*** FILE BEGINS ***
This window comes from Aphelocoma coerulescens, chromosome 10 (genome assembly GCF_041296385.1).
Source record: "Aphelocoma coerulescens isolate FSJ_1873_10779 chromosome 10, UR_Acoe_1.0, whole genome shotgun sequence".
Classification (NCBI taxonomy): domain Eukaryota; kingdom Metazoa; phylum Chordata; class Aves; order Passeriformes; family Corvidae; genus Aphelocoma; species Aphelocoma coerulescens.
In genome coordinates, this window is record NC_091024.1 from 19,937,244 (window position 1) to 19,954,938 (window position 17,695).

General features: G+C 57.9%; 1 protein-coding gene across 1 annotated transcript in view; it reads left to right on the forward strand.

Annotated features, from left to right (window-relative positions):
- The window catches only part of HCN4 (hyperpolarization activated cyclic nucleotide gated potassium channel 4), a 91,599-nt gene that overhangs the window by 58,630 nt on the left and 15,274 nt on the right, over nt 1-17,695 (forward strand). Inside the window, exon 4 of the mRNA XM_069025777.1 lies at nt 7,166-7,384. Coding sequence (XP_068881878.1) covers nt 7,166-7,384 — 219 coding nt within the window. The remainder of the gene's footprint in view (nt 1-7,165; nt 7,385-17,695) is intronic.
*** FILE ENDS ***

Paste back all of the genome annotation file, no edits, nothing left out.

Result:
This window comes from Aphelocoma coerulescens, chromosome 10 (genome assembly GCF_041296385.1).
Source record: "Aphelocoma coerulescens isolate FSJ_1873_10779 chromosome 10, UR_Acoe_1.0, whole genome shotgun sequence".
Classification (NCBI taxonomy): domain Eukaryota; kingdom Metazoa; phylum Chordata; class Aves; order Passeriformes; family Corvidae; genus Aphelocoma; species Aphelocoma coerulescens.
In genome coordinates, this window is record NC_091024.1 from 19,937,244 (window position 1) to 19,954,938 (window position 17,695).

General features: G+C 57.9%; 1 protein-coding gene across 1 annotated transcript in view; it reads left to right on the forward strand.

Annotated features, from left to right (window-relative positions):
- The window catches only part of HCN4 (hyperpolarization activated cyclic nucleotide gated potassium channel 4), a 91,599-nt gene that overhangs the window by 58,630 nt on the left and 15,274 nt on the right, over nt 1-17,695 (forward strand). Inside the window, exon 4 of the mRNA XM_069025777.1 lies at nt 7,166-7,384. Coding sequence (XP_068881878.1) covers nt 7,166-7,384 — 219 coding nt within the window. The remainder of the gene's footprint in view (nt 1-7,165; nt 7,385-17,695) is intronic.